Poetry for Plants: Reimagining trees along the Landwehr Canal

In summer 2018 we put a call out for Berlin fiction writers and poets to produce 150-word pieces about plants found on the banks of the Landwehr Canal. Angles artist Charys Wilson did water color paintings of a handful of trees along the canal—tagged by number by the city—which we then assigned to the Berlin-based writers who reached out. See what these writers produced below (to be updated weekly).

Tree #316

I am in your world now.
My rules don’t apply here.
My spirit is aching to reject this new space.
An undercurrent of beauty keeps me on your shores.
I use your strength to keep it from pulling.
I feel your connection with this place.
I want to talk with you but we speak in foreign tongues.

The more time I spend here,
the less intrusive I feel.
I am moulding and growing myself in your image.
Studying your slow, soft reactions to the breeze.
Warmth is filling my body, my fear is almost gone.
My mind is changing, now there is courage.
I look at you, ethereal, and wish to belong.

I live here now.
Your rules are my rules.
I feel a connection now with the ground.
Interwoven with you as the Sun raises us.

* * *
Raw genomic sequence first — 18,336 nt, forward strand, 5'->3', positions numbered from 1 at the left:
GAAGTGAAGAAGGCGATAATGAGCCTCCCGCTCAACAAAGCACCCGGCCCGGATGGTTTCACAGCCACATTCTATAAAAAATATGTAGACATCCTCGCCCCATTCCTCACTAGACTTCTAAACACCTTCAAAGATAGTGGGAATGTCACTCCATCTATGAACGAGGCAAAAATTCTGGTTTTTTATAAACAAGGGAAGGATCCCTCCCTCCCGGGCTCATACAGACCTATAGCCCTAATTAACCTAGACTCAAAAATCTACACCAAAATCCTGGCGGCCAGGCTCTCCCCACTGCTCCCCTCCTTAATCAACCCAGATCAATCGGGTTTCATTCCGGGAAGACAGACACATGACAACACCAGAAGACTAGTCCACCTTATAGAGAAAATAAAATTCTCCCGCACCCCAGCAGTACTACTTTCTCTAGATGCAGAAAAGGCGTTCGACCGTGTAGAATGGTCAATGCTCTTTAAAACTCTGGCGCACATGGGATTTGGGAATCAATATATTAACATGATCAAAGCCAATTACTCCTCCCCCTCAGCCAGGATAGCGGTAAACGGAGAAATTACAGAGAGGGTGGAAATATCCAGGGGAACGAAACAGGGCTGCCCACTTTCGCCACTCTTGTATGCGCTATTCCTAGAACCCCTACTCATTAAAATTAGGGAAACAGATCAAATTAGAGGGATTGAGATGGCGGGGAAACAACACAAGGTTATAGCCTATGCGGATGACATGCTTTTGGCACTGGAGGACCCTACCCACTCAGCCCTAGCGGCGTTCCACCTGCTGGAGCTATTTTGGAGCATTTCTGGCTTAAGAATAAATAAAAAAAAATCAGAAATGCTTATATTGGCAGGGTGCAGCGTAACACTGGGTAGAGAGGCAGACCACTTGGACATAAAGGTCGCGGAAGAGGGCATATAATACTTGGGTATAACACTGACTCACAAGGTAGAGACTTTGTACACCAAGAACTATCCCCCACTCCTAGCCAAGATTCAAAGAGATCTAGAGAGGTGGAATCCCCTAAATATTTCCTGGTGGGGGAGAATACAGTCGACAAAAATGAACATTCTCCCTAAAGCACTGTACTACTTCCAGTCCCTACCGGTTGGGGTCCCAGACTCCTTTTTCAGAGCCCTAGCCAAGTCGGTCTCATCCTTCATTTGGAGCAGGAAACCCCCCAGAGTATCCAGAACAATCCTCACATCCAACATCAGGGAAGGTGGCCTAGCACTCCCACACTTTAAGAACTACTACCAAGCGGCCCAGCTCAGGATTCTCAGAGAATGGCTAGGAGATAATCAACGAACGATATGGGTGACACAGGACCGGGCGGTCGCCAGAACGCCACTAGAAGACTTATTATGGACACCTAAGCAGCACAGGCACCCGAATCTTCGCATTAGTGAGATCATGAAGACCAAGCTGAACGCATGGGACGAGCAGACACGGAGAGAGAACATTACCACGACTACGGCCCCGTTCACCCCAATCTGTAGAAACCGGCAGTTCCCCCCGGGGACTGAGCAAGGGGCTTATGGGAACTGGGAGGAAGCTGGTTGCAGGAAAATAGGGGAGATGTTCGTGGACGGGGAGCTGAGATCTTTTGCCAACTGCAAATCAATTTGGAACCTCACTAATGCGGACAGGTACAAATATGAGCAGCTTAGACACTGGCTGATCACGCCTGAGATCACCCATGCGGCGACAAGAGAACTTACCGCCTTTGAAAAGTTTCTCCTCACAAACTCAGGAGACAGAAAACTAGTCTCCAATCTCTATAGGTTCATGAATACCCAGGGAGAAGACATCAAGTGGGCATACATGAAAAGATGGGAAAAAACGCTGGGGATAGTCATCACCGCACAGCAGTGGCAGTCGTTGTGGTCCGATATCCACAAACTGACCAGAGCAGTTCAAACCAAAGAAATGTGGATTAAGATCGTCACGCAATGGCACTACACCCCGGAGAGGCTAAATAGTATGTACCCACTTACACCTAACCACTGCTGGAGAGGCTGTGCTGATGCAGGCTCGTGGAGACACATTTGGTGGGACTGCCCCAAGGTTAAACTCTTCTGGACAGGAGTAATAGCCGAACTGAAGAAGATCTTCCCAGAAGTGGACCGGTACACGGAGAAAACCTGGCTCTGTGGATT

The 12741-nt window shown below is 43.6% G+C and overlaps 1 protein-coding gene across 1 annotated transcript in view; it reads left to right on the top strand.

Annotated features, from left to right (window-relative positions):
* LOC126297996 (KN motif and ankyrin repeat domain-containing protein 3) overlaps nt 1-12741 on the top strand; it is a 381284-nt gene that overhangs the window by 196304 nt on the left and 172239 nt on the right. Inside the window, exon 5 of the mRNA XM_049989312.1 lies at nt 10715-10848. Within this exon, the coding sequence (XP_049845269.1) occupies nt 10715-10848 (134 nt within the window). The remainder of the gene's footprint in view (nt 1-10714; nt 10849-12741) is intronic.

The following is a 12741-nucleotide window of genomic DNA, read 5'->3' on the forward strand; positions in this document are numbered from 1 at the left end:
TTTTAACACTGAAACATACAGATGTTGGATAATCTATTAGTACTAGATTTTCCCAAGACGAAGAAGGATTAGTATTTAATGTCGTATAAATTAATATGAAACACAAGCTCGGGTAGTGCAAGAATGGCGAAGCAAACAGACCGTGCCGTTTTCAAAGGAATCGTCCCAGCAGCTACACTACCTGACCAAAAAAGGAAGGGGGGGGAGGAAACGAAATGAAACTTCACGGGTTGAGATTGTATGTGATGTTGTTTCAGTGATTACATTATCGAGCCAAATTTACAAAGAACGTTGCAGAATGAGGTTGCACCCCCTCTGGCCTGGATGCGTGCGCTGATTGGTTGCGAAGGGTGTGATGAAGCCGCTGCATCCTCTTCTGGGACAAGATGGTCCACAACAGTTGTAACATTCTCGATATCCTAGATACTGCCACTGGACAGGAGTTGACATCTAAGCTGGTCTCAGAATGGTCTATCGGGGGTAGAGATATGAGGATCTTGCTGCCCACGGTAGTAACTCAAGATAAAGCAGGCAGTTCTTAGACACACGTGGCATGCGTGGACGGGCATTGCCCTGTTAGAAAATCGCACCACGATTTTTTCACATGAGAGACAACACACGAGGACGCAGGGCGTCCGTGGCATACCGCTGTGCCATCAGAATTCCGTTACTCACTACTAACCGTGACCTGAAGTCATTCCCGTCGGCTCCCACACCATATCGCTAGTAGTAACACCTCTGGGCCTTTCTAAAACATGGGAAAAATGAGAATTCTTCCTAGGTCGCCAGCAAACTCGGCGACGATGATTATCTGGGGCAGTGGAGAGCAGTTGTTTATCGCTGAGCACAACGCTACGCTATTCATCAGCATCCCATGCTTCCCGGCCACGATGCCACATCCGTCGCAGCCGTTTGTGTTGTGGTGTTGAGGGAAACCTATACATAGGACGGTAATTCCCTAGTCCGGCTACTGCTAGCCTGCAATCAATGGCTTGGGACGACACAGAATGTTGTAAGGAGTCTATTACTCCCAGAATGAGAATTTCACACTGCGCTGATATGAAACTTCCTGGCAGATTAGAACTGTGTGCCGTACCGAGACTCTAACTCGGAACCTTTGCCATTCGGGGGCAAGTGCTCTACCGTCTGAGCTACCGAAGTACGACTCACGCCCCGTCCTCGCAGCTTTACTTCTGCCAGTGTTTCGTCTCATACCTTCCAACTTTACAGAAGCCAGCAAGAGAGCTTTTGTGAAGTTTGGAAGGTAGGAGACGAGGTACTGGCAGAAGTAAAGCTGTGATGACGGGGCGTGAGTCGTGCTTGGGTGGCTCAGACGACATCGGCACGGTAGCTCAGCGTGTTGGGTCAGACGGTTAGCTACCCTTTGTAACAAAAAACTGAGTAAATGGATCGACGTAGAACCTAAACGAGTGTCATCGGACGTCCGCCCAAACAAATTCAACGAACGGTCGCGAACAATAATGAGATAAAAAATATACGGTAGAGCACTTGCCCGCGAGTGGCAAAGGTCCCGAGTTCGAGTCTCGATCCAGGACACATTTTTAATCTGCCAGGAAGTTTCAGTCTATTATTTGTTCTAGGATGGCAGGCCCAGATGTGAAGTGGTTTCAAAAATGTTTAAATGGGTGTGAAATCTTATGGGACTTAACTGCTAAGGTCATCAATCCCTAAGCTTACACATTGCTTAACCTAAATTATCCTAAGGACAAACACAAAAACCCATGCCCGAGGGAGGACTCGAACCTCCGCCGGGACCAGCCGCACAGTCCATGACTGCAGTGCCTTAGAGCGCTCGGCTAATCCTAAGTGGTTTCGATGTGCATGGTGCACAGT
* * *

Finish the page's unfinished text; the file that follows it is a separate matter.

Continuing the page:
There is no rush anymore, I am accustomed to silence.
Then my bliss is broken by a beautiful sound.
“It’s wonderful that you’re here”.

– David McIntyre

Tree #55 or buddha had a tree

because of you 
at that particular moment
i remembered the breeze
and i was everything senses
sitting on the corner of your hill
with the
swan in solitude
swims towards me.
wants sustenance.
suddenly i’m in my skin
this self aware 
under the shade 
cast by a summer-still
my refuge under your opulence
this crosshatch sky showing its autumn flight patterns.
this is all
i want to do 
watching your green fingers 
and golden curls
—Maria Mouk

Unnumbered Tree

Don’t hug me. One trillion organisms live in my flesh. They burrow, jitter, witter and die. I suck them into my sap. You are bigger and lumpier and pass by rapidly. Sometimes you squirt a hot trickle onto my side. 
Sometimes two of you push against me, hot and stinking. I almost like you then. The air’s vibrations have transformed since I was a sapling. Deep inside, a few of my rings are scarred by flying metal and lethal fog. 
On my crust the little red creatures spawn again. My branches fan out high high, sipping charged air. My tentacles stretch deep deep, touching water. I breathe your dissolved molecules and recast them as life. 
Take what I give, and hug yourselves.
—David Labi

Tree #134

Ducks tickle my lost leaves in August, as they search for food in the murky green water of the Landwehr Canal below where I live. I love watching them. They’re much more interesting than the humans. I still remember how they placed me here about a hundred years ago, something like that. There weren’t so many machines yet. I’m pretty young. Must be the city carbon steroids and beer pee, I guess. I like the pee. The soot not so much. One of my neighbours is weepy. She lives near a shrub that welcomes the dejected rats that belong with the sad water. Sometimes we weep together. But we’re not too sad. I got a nice hug once.
—Jordan Brown